Island Revival: What’s New on Sanibel

BY May 11, 2020
Bailey-Matthews National Shell Museum

In the past year, there’s been a spontaneous renaissance among Sanibel cultural and nature centers—from BIG ARTS’ lofty new locale to Ding Darling’s expanded acreage to the aforementioned Cielo restaurant makeover. Things haven’t changed this much on the island since Hurricane Charley forced renovations and expansions in 2004. We propose it’s time to revisit—even if you’re lucky enough to live on the island. When you go, start with these new-old favorites.


Bailey-Matthews National Shell Museum

Living exhibits, more space: That’s what you first notice when you visit the renovated shell museum, which reopened in March. You may not readily see, but if you’re paying attention, you’ll soon learn, there’s a change in direction, too. Once a facility that showcased seashells in a cultural and scientific context, the new museum dials up its conservation mission to educate the public about mollusks—the at-risk, little-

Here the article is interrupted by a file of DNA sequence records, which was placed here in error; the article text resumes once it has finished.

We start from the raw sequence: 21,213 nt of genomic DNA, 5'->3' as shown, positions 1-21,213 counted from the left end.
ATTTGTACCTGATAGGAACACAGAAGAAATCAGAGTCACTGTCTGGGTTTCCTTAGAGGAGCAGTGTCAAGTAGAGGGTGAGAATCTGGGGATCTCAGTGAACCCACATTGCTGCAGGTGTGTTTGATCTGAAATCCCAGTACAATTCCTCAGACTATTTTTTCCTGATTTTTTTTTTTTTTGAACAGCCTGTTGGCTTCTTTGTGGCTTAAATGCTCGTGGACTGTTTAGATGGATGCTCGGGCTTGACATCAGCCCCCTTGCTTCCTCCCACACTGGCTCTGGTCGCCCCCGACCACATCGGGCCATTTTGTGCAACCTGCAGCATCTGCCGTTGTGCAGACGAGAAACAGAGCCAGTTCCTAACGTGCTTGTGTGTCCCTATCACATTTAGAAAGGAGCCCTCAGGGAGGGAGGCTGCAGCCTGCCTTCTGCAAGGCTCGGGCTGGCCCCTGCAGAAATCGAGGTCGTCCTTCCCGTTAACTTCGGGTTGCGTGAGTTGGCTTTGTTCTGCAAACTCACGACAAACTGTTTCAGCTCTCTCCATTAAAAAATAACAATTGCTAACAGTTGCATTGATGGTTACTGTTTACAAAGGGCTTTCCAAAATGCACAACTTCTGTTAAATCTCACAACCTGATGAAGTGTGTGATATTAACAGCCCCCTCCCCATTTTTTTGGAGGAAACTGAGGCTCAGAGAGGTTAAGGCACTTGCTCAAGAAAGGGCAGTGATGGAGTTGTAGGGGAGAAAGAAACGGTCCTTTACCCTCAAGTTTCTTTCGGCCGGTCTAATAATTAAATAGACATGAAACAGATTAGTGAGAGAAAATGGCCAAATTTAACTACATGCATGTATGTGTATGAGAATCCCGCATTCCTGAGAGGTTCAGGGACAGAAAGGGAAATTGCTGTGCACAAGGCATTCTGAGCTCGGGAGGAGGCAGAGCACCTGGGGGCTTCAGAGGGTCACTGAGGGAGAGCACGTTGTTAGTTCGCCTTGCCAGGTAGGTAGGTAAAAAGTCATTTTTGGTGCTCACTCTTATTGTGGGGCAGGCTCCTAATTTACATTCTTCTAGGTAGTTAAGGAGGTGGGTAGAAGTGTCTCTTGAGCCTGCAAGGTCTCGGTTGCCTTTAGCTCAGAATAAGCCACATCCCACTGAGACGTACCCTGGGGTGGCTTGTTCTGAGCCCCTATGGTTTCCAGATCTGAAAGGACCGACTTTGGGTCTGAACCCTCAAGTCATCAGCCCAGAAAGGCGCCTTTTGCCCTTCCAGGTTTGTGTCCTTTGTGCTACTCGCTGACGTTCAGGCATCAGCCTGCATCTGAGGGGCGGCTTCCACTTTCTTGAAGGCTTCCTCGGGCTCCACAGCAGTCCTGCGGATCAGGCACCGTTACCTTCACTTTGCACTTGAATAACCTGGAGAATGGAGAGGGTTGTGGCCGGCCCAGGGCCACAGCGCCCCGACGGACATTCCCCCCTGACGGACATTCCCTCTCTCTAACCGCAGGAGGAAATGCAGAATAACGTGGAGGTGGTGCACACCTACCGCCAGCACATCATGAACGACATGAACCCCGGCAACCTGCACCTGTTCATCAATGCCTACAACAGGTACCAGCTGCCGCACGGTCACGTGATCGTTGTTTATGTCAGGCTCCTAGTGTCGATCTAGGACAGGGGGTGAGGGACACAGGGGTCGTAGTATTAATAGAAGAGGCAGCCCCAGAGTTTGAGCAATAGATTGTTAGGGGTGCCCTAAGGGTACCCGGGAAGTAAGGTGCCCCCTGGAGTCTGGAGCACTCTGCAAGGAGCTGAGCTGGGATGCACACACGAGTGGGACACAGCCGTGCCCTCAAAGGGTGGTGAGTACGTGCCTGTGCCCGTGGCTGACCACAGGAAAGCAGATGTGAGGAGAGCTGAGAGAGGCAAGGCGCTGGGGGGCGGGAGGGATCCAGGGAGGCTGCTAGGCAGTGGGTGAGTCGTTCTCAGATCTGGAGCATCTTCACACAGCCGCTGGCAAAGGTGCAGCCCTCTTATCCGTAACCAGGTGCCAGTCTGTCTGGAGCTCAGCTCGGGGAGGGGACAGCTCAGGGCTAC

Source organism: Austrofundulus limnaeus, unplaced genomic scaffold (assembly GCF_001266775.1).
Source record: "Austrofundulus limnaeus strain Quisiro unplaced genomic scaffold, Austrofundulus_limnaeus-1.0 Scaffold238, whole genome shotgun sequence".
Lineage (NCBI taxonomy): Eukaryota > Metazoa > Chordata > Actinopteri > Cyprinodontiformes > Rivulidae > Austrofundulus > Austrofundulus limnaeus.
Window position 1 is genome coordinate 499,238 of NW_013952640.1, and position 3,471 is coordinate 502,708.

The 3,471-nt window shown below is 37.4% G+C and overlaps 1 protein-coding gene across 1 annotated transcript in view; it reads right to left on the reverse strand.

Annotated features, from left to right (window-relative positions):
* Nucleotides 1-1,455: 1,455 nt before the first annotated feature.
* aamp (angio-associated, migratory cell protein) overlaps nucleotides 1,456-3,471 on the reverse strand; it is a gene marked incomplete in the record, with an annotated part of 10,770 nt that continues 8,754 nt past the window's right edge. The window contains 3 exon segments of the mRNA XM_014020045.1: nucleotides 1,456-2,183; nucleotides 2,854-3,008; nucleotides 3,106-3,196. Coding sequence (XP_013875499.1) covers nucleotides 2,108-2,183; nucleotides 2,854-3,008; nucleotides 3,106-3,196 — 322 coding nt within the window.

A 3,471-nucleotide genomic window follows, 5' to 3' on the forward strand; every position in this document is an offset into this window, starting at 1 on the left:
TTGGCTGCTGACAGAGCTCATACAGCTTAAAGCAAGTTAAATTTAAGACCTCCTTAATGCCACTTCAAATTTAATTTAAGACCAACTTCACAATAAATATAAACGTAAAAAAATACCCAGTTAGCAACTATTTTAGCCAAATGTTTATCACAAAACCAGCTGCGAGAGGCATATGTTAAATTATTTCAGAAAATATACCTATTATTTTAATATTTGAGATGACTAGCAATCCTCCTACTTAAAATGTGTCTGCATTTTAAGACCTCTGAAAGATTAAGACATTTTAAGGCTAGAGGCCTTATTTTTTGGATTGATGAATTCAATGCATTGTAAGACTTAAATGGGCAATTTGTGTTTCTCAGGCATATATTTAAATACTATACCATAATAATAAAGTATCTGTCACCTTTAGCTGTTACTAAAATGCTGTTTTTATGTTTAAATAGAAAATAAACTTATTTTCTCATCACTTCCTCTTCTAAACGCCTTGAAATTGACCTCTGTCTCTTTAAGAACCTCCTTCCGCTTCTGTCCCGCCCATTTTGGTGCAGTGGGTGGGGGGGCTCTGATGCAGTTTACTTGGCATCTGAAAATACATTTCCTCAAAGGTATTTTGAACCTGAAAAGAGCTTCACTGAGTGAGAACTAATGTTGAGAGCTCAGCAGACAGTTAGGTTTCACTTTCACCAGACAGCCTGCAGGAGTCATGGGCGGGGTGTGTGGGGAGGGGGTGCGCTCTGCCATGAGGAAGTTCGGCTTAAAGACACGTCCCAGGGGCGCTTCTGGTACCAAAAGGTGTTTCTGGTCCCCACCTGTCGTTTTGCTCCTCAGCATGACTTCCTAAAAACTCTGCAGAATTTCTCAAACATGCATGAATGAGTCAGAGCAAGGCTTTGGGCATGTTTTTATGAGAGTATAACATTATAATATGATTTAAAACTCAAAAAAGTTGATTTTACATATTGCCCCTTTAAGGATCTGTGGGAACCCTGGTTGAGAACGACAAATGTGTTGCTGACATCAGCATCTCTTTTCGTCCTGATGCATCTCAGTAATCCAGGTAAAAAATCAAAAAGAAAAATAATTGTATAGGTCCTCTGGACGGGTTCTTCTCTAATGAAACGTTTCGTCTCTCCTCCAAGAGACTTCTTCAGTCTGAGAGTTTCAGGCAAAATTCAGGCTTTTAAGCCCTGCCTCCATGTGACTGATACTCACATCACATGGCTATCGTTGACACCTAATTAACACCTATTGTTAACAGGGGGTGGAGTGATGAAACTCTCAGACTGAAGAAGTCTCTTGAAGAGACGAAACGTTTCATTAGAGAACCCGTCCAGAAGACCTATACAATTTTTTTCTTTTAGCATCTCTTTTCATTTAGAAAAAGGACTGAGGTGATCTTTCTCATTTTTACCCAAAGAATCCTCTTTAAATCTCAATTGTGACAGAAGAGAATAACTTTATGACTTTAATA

understood invertebrates of the sea. The Great Hall of Shells is still there, but downstairs from it, 11 tanks interpret mollusks from scallops and junonias to cuttlefish and a giant Pacific octopus. Photo courtesy Nick Adams


Sanibel-Captiva Conservation Foundation

Just up the road from the shell museum, SCCF has still been recovering from Hurricane Irma, which shut down its four-mile nature trail along the Sanibel River in 2017. Since new CEO Ryan Orgera took over in 2019, the boardwalks have come back. Orgera has also effected a return to SCCF’s once-strong education mission by joining forces with the experiential Sanibel Sea School to create one collective nonprofit inspiring love for the sea. Photo courtesy Sanibel-Captiva Conservation Foundation



A leader in the arts for 40 years, BIG ARTS debuted a new building in January. Stay for a show at its high-tech Christensen Performance Hall. The acoustics and unobstructed stage views make it highly worthwhile. In the least, step into the modernized Dunham Gallery for exhibitions that have grown grander and more far-reaching since the $15 million razing and rebuilding of the facility. Photo courtesy BIG ARTS

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